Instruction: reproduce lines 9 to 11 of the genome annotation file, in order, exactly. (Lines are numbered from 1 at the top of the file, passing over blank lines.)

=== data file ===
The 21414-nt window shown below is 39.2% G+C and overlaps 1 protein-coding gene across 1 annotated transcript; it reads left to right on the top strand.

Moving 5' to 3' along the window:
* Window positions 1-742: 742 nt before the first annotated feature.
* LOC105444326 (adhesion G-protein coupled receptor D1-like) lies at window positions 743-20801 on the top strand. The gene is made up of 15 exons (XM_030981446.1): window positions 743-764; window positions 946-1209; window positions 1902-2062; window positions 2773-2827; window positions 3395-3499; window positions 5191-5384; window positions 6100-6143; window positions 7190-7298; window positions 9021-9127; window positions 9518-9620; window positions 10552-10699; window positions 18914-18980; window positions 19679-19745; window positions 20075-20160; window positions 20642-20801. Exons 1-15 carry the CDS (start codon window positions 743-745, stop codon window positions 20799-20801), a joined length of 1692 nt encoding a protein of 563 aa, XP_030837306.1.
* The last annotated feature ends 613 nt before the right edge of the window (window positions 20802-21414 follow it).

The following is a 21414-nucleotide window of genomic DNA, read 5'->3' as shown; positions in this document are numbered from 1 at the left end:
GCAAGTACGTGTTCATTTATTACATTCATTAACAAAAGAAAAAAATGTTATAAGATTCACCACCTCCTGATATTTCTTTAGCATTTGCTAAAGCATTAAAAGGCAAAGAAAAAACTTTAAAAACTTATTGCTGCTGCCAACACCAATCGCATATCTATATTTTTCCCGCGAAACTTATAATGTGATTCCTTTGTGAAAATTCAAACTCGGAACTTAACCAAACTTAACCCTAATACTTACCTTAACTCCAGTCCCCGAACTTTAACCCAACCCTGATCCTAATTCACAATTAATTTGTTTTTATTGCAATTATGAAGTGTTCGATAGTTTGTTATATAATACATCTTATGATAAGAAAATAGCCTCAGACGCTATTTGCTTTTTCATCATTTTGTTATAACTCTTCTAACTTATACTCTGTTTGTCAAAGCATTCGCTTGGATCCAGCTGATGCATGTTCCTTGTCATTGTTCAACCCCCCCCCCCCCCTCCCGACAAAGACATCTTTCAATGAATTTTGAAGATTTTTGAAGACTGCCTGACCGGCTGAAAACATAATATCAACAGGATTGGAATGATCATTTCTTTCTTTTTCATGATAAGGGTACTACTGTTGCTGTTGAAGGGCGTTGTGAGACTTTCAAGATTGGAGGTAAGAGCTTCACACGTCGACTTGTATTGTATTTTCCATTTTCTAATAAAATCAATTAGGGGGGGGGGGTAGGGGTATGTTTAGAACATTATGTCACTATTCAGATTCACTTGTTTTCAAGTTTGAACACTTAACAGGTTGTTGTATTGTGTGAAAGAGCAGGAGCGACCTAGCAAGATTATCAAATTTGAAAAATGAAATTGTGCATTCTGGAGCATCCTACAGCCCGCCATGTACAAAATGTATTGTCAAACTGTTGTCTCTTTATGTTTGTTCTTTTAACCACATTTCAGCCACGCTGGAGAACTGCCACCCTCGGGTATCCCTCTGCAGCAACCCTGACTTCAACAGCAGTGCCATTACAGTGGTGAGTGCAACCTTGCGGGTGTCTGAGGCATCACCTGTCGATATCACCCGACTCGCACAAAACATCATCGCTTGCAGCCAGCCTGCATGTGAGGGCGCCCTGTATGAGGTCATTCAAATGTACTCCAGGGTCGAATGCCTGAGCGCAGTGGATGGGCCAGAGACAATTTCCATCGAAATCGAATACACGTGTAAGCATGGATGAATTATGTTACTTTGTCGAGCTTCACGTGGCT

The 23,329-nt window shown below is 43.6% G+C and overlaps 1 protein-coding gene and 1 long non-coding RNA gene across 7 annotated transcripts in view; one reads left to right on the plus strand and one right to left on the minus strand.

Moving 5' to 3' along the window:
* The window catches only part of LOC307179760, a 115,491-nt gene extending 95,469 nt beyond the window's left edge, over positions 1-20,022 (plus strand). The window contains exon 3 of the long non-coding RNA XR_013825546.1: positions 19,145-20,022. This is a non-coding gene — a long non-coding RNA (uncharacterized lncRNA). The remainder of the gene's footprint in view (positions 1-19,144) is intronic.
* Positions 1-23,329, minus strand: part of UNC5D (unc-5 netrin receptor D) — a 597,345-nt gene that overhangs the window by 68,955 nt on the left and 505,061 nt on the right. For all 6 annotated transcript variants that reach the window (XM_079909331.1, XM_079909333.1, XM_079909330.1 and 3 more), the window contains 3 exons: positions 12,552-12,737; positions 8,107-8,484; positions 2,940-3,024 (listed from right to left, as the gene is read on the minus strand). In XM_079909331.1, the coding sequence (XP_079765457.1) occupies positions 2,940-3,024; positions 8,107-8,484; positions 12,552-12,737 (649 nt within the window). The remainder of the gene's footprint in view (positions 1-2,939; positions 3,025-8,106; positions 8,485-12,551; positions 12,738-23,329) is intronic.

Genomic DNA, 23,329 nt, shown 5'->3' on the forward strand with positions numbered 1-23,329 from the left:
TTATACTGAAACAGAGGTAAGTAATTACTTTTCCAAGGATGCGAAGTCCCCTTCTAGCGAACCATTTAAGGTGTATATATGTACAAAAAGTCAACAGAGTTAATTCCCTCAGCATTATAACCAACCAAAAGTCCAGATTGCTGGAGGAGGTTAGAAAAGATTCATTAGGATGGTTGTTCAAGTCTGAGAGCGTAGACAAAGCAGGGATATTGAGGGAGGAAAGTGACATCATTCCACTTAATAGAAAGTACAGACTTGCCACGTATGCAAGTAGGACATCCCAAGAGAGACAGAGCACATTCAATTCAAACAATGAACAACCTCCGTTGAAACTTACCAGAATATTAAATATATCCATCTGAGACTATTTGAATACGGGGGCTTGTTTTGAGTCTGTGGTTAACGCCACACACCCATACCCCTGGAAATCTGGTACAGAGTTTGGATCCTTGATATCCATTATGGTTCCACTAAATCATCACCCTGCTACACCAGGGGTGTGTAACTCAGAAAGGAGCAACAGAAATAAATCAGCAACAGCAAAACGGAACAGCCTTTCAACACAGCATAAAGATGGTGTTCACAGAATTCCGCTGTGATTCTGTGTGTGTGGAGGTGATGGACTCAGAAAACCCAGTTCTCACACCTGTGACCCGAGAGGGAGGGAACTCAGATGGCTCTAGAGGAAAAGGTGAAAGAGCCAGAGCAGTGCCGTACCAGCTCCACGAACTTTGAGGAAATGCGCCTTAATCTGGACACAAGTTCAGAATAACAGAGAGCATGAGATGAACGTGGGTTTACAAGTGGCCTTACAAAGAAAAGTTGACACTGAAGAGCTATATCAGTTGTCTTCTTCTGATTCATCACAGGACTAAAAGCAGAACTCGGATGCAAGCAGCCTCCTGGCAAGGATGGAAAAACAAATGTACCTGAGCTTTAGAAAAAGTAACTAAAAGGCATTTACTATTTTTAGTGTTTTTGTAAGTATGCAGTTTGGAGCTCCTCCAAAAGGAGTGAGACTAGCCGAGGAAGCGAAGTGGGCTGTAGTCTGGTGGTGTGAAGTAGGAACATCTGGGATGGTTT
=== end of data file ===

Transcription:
Moving 5' to 3' along the window:
* The window catches only part of LOC307179760, a 115,491-nt gene extending 95,469 nt beyond the window's left edge, over positions 1-20,022 (plus strand). The window contains exon 3 of the long non-coding RNA XR_013825546.1: positions 19,145-20,022. This is a non-coding gene — a long non-coding RNA (uncharacterized lncRNA). The remainder of the gene's footprint in view (positions 1-19,144) is intronic.
* Positions 1-23,329, minus strand: part of UNC5D (unc-5 netrin receptor D) — a 597,345-nt gene that overhangs the window by 68,955 nt on the left and 505,061 nt on the right. For all 6 annotated transcript variants that reach the window (XM_079909331.1, XM_079909333.1, XM_079909330.1 and 3 more), the window contains 3 exons: positions 12,552-12,737; positions 8,107-8,484; positions 2,940-3,024 (listed from right to left, as the gene is read on the minus strand). In XM_079909331.1, the coding sequence (XP_079765457.1) occupies positions 2,940-3,024; positions 8,107-8,484; positions 12,552-12,737 (649 nt within the window). The remainder of the gene's footprint in view (positions 1-2,939; positions 3,025-8,106; positions 8,485-12,551; positions 12,738-23,329) is intronic.